Observations on Development of Cutaneous Lesions from Bites by the Common Bed Bug, Cimex lectularius L.


Goddard, J., Edwards, K.T., and de Shazo, R.D.

Department of Biochemistry, Molecular Biology, Entomology, and Plant Pathology, Mississippi State University; Department of Medicine, University of Mississippi Medical Center

Received: 7-VI-2011    Accepted: 16-VI-2011



Bed bug infestations continue to increase in number, scope, and geographic distribution (Potter 2006, Reinhardt and Siva-Jothy 2007, Romero et al. 2007, Potter et al. 2010). Bed bug bites should be included in the differential diagnosis of common forms of papulosquamous dermatitis including those resulting from other arthropod bites (Goddard and de Shazo 2008). A variety of clinical reactions to bed bugs have been reported most of which have been attributed to immunologic reactions to bed bug saliva, body proteins, or feces (Goddard and de Shazo 2009). Both cell-mediated (Hamburger and Dietrich 1937, Sansom et al. 1992) and IgE-mediated immunologic mechanisms have been proposed (Parsons 1955, Leverkus et al. 2006).
           It is possible to gain information about the pathogenesis of cutaneous reactions by determining the timing of the reactions, i.e., immediate, late, delayed, or biphasic (de Shazo et al. 1984). The purpose of this study was to observe macroscopically the evolution of cutaneous bed bug bite reactions in a volunteer who had never knowingly been bitten by bed bugs but who subsequently developed persistent cutaneous reactions to their bites.


Materials and Methods

A post-doctoral researcher (KTE), who had never knowingly been bitten by bed bugs, placed 4 adult bed bugs on the dorsal aspect of her right arm, approximately 28 cm distal to her elbow (Fig. 1). The exact feeding site was noted. Bugs were allowed to feed to repletion (approx. 10 min), then placed in plastic vials for oviposition. Careful observations were made daily as to the development of cutaneous reactions at the bite sites. Seven days after the first biting event, 4 more adult bed bugs were placed on her other arm (left) in the same location.  Only 3 of these bed bugs fed to repletion. Again, careful observations were made, and both arms were examined daily for the next 3 weeks. The intensity of the reactions (pruritis, erythema, induration) were rated by the researcher on a Lichert scale (1–10) (Fig. 2).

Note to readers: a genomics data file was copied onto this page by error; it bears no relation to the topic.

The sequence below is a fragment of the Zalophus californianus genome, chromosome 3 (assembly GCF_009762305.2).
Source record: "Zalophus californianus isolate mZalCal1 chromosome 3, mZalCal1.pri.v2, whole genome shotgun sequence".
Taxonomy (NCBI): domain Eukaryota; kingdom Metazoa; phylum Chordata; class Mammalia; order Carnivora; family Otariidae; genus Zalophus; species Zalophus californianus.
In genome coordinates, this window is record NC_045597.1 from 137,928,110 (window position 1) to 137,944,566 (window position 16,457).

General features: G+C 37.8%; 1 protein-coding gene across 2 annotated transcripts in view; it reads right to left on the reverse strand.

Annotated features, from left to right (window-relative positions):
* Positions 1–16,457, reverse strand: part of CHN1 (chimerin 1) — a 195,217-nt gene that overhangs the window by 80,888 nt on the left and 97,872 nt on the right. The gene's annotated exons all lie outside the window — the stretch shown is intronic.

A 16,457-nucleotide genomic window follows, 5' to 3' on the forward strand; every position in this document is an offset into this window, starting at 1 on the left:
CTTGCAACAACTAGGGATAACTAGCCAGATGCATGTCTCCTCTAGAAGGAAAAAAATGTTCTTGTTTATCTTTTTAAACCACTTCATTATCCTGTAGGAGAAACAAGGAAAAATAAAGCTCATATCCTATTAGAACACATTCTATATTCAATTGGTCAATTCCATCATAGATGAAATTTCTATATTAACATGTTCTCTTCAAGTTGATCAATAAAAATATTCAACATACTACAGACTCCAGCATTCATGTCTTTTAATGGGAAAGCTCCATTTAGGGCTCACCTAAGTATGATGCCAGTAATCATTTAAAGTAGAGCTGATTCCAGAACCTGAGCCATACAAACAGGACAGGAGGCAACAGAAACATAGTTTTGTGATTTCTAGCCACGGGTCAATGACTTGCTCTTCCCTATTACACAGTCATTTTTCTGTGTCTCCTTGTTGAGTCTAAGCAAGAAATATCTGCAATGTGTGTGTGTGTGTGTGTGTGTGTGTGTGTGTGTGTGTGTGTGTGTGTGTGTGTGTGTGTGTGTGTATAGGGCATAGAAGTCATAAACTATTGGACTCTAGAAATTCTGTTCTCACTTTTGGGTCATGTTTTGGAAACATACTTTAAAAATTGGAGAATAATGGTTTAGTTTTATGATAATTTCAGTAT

Results and Discussion

No itching, pain, or cutaneous reactions occurred on the right arm until 5 days after exposure, when bright red, pruritic macules appeared at all bite sites. Itching became increasingly intense over the next 24

Figure 1

Figure 1. Right arm, bed bugs placed for feeding.

Figure 2 

Figure 2. Lesion development curves.

hours, a topical antipruritic cream was applied and oral antihistamines were taken. By day 7, the maculo-papular lesions were still clearly visible, but itching had subsided.

           During the second feeding on the left (other) arm, the researcher developed pruritis at the site of previous bites on her right arm. Two days later, induration occurred and was manifested by edema and erythema that developed at the feeding sites on the left arm, peaking in diameter (6 cm) approximately 12 hours later (Fig. 3). This induration subsided, followed by development of pruritic, erythematous maculopapular lesions by day 4 (Fig. 4). Surprisingly, when induration developed on her left arm, the sites of previous bites on her right arm became erythematous and pruritic again (Fig. 5). Bite lesions on both arms resolved over the next 10 days, but faint erythemata at bite sites remained visible (Figs. 6–7). There was some evidence of hyperpigmentation on both arms at the bite sites 21 days post-bite (Fig. 8).
           Cutaneous reactions with immunologic mechanisms have been described clinically by the timing of their appearances as “immediate” (within 30 minutes), “late” (6–8 hours), or “delayed” (24–48 hours). Immediate and late reactions have been associated with the presence of a specific antibody to the antigen deposited in the skin while delayed reactions have been associated with cell-mediated mechanisms (Joneja and Bielory 1994). The cutaneous reactions noted here occurred later than did the immediate, late, or biphasic reactions to fire ant venom, insulin, or delayed reactions to purified protein derivative (PPD) and appear similar to the previously reported blistering reactions occurring days after bites (Sansom et al. 1992, Leverkus et al. 2006) and might be unique. Although immediate, IgE-mediated immunologic reactions to insect salivary antigens have been implicated in bullous reactions (Leverkus et


Figure 3 
Figure 3. Left arm, induration 3 days post-bite.

Figure 4
       Figure 4. Left arm, bite lesions 4-days post-bite.

Figure 5
Figure 5. Right arm, 10 days post-bite.

Figure 6
   Figure 6. Right arm, 17 days post-bite.

Figure 7

Figure 7. Both arms, 4 days post-bite (left arm in front), and 11 days post bite (right arm in back).

Figure 8

Figure 8. Right arm, hyperpigmentation 21 days post-bite.


al. 2006), such reactions in our clinical experience have been seen more commonly in reactions to
tuberculin proteins in hyper-immunized individuals. The “lighting-up” phenomenon at sites of previous lesions seen here has been reported anecdotally previously (McKiel and West 1961), but is poorly understood. This presumably results from antigens residing at the bite site for an extended period of time, and from these antigens responding to inflammatory mediators circulating to new bites. Hopefully, the observations reported here will add to the body of information necessary to guide further research to elucidate bed bug bite reactions and their underlying pathology.     



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